Today I am reposting this response of mine from January 2015 to the Pope's notorious aeroplane quip that Catholics need not breed like rabbits. Since this is one of the few times (the only time?) that something looking a bit like a public peddling-back by the Holy Father followed such an airborne remark, I don't want to make a meal of it. But it does serve to illustrate an important point about the presentation of the Faith to outsiders.
Update: at today's (Wednesday 21/1/15) Pope Francis said this at the General Audience: '
The Pope's remarks on contraception on the aeroplane back from the Philippines were an extreme example of what has become a characteristic of this papacy. Without his words moving one iota from the teaching of the Church, and indeed reaffirming it, what came across was something appearing to undermine the actual living out of that teaching. Contraception is not just bad, it is - says the Holy Father - reminiscent of the ideological endeavours of the Hitler Youth. The example of a mother for whom some kind of ethical avoidance of pregnancy would be sensible is so extreme that it is impossible to argue with it. And yet somehow the take-home message is that large families are a bad thing. 'Catholics need not breed like rabbits.'
The theory is that by joining in the attack, one could wrong-foot the anti-Catholic attackers. Suppose a whole lot of people say that the Church's position on something - the use of lace surplices, Gregorian Chant, the condemnation of pre-marital sex -whatever you like - is silly, old-fashioned, and uncool. Instead of making himself a target of their barbs, a priest might say: 'Oh I agree! What a lot of silly nonsense.' The priest hopes to make the anti-Catholic mob to stop and think: 'Oh, perhaps we were attacking a straw man after all, perhaps the Church isn't so bad.'
They don't, however. They have the feeling that medieval armies must have had when their battering rams brought down a section of the enemy's defensive wall. The euphoric, energised feeling that the remaining defences just need a good bash to bring them down as well.
I remember a old monk talking to a group of adolescent boys about vocations to the religious life. 'It's not the pious ones, you know, the ones always popping in to church, who tend to end up joining the community.' The old monk thought he was opening up the possibility of a vocation to those in the group who didn't think of themselves as 'pious': oh how clever he thought he was being! But the implication was that there was something wrong with the pious ones. Anyone in that group who was in the habit of popping into church to pray or attend the Office was left feeling pretty foolish.
A contrasting case: a young monk, of a different community (in a different country), told me how he had dealt with a group of similar young men. They had told him that one of their number, who was evidently a bit embarrassed about it, might have a vocation. The young monk responded: 'Well, I'm not sure any of you have what it takes to be a monk.' They bridled at this. They immediately switched from regarding a vocation as something a bit sissy, something that one should be embarrassed about, to being something difficult, something one might be proud of.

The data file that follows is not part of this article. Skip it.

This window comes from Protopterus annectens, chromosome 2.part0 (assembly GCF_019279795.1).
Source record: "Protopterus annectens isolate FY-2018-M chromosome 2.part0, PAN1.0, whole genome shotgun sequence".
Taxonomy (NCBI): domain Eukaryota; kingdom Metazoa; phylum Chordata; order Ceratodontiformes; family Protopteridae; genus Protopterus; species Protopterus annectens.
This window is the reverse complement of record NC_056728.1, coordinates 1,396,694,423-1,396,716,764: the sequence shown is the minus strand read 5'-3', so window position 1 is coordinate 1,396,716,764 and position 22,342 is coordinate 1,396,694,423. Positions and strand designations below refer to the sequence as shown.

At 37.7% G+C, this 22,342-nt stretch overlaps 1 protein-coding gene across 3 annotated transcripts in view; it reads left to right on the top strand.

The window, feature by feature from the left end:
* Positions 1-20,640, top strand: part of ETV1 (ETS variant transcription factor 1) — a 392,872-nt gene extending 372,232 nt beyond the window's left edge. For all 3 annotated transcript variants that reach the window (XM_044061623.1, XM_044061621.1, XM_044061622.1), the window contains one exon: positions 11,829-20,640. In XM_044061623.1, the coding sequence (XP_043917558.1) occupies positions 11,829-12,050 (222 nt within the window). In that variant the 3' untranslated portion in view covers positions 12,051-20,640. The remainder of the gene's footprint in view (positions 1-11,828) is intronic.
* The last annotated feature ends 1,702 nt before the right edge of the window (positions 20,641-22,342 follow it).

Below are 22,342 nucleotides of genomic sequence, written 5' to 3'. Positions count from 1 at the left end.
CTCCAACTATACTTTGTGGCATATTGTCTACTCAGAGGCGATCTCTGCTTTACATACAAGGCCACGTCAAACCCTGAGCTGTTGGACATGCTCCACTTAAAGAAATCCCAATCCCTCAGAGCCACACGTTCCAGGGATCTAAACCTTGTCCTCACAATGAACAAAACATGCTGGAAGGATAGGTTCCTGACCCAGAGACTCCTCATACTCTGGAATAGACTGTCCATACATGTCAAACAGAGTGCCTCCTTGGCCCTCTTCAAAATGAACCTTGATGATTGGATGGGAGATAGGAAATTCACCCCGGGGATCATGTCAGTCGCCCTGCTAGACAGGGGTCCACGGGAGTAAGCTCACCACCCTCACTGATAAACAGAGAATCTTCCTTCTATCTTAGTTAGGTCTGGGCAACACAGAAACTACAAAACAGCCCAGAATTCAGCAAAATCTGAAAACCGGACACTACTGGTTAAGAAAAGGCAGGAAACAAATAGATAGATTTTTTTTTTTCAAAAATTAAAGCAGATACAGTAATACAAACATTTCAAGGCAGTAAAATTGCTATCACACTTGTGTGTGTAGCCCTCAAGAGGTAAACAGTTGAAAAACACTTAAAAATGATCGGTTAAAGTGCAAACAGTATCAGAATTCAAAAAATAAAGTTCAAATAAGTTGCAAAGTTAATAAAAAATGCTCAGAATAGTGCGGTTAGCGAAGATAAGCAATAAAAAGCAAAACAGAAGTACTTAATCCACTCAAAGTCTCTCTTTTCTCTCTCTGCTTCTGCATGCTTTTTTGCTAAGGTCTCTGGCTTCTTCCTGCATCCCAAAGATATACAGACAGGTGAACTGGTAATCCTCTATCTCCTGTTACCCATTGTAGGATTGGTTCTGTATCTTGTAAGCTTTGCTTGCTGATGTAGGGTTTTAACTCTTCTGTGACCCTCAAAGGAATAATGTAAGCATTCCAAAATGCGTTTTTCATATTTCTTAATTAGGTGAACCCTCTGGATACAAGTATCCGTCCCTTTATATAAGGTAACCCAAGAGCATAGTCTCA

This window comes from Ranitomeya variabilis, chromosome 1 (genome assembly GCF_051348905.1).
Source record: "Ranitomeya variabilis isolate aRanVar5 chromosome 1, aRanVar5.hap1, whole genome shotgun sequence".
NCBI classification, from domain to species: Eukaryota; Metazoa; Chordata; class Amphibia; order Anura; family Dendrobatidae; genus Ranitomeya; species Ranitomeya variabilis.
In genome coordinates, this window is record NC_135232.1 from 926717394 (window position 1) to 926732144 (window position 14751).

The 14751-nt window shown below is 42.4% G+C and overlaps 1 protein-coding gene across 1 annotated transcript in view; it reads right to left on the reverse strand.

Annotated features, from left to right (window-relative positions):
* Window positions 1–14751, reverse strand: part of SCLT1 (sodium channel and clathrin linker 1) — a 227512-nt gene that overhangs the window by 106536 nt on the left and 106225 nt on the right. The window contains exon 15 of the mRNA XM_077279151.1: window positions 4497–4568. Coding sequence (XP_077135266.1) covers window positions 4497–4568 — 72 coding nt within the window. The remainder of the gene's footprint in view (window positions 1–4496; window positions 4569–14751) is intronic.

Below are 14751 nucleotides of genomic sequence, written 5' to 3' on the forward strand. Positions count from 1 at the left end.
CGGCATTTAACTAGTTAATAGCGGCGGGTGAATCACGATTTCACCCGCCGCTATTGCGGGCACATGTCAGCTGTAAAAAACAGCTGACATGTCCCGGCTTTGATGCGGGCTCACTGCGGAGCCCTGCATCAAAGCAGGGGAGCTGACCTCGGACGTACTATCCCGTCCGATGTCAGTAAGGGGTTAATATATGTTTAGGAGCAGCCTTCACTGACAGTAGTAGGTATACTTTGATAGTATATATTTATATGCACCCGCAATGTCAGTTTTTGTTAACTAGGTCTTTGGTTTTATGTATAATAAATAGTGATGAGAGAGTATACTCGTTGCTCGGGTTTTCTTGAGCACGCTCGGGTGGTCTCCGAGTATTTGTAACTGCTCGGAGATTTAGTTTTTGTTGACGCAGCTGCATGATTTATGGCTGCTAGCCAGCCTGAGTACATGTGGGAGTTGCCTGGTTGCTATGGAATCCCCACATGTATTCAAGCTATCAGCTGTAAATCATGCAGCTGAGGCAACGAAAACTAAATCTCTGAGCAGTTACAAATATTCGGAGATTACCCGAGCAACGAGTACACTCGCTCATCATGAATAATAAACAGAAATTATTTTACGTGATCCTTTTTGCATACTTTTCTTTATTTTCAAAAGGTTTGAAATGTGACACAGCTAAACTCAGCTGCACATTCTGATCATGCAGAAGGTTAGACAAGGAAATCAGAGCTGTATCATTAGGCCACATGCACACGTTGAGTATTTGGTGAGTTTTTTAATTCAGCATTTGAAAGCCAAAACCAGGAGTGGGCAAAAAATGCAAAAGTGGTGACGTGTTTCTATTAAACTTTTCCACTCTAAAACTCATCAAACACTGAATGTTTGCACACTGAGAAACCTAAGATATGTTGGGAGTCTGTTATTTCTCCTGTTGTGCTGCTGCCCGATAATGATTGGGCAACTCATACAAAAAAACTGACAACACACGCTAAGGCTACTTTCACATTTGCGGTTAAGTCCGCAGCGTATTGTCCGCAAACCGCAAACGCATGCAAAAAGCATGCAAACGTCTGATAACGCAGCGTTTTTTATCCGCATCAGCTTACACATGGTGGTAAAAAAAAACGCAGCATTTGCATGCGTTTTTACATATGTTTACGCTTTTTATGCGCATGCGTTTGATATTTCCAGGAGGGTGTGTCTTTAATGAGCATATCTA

Can you guess which community has had more vocations?
What the young monk was onto was the value of being counter-cultural. Instead of trying to fit in with a secular ethos which will never accept the Christian religion while it has anything recognisably Christian about it, you stand up against it and say: yes, what we are doing is difficult, it is demanding, and the only explanation for our doing it is that it has value. Those outside the Church may not understand its value - indeed, to a large extent those outside the Church can never understand its value - but our devotion to it is a witness to it. The outsider can, similarly, never feel the adrenaline rush of the extreme rock-climber or the satisfaction of a champion chess-player, but he can at least be intrigued, enough to want to know what the fuss is all about.
It may be that the Holy Father's choice of words should be explained by his Argentinian background or something like that, but the reason it has struck such a chord is that it fits right in with what many Catholics have been saying for 50 years, though less so Popes. The message is that you don't have to be mad to be a Catholic. You can still pretend to your secular friends that you are quite normal. One of the quickest ways to be thought abnormal is to have more than three children, but listen! that's not necessary, that's not even an ideal or an achievement we recognise any more.
This is a tempting approach but in the end it is part of the auto-demolition of the Church. It may be formally consistent with the teaching on contraception, but there is more to the Church's teaching than that, and the rejection of the good of children is in the end a rejection of life.
Of course you can limit your family size by abstinence if there is a serious reason, but what we desperately need as a nation and as a planet is an affirmation that children are not an expensive commodity, but a precious gift from God. If the secularists think we are mad to think that, then we need to show them by our devotion to this ideal, by the sacrifices we are prepared to make for it, that perhaps there is something of value here which they have missed out on.